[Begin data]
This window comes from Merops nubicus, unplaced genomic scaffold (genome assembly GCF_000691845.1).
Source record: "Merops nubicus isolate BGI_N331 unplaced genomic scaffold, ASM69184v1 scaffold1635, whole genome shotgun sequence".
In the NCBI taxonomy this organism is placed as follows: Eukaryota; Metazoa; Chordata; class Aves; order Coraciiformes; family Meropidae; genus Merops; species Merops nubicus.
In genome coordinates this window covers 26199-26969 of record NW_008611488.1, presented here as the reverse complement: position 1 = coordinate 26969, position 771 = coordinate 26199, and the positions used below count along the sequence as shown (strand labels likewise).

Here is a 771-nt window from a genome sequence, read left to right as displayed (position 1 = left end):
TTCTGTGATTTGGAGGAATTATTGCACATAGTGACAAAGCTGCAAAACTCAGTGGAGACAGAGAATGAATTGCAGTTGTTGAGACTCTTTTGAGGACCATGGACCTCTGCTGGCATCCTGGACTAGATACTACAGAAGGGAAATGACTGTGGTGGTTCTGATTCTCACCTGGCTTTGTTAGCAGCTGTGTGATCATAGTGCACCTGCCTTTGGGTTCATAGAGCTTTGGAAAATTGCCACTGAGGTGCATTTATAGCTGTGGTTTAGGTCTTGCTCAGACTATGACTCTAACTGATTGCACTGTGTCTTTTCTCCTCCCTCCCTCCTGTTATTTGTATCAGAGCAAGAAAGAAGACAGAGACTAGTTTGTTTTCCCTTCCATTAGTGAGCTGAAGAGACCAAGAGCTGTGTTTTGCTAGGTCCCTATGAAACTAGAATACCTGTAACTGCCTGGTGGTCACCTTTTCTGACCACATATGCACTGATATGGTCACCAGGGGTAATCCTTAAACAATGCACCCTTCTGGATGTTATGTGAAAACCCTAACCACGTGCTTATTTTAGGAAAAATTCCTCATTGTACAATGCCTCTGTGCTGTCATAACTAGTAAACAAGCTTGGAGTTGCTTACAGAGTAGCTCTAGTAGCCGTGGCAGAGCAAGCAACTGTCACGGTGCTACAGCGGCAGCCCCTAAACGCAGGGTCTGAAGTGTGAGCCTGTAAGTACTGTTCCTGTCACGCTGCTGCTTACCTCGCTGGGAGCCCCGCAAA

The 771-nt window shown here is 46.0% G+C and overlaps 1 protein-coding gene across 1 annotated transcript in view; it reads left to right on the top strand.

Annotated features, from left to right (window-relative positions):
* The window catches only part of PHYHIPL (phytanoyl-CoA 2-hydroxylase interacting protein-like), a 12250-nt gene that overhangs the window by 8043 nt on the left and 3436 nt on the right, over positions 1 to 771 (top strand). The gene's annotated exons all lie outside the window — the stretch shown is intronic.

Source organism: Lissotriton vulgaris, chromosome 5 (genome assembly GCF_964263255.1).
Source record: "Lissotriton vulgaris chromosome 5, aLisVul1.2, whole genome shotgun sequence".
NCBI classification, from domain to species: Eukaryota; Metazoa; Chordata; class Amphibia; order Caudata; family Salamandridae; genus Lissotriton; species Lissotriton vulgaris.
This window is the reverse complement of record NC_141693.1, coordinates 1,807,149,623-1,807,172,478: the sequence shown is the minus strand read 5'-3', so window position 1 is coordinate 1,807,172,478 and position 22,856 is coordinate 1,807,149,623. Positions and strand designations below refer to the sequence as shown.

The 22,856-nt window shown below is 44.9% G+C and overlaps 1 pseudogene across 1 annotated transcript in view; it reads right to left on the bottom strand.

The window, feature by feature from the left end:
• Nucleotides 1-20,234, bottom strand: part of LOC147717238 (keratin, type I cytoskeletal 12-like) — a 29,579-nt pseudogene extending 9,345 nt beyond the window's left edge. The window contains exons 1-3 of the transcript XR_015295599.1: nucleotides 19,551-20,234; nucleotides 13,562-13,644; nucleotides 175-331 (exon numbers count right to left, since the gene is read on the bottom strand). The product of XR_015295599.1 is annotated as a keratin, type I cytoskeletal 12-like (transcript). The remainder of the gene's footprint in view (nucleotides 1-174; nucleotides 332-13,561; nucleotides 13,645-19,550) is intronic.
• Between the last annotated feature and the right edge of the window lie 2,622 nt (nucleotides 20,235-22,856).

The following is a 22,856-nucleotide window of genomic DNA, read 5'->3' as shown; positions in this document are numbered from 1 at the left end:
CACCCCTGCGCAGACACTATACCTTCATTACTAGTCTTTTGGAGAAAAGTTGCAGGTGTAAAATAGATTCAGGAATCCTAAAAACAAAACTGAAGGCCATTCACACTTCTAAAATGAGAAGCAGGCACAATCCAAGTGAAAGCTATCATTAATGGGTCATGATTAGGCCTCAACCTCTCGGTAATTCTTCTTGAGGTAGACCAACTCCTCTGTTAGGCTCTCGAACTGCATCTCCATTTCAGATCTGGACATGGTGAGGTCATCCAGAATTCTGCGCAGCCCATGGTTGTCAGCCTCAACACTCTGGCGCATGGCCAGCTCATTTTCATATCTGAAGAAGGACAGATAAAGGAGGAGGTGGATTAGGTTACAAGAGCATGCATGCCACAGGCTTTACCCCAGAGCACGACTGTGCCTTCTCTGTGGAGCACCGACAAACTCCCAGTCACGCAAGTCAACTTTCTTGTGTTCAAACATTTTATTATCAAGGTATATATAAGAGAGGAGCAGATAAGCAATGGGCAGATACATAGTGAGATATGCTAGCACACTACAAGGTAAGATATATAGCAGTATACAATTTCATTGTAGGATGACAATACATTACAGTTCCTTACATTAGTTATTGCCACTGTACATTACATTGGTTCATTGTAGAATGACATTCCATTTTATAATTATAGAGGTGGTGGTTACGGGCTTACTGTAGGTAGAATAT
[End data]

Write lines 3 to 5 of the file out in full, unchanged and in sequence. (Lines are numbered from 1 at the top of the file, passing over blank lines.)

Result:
In the NCBI taxonomy this organism is placed as follows: Eukaryota; Metazoa; Chordata; class Aves; order Coraciiformes; family Meropidae; genus Merops; species Merops nubicus.
In genome coordinates this window covers 26199-26969 of record NW_008611488.1, presented here as the reverse complement: position 1 = coordinate 26969, position 771 = coordinate 26199, and the positions used below count along the sequence as shown (strand labels likewise).

Here is a 771-nt window from a genome sequence, read left to right as displayed (position 1 = left end):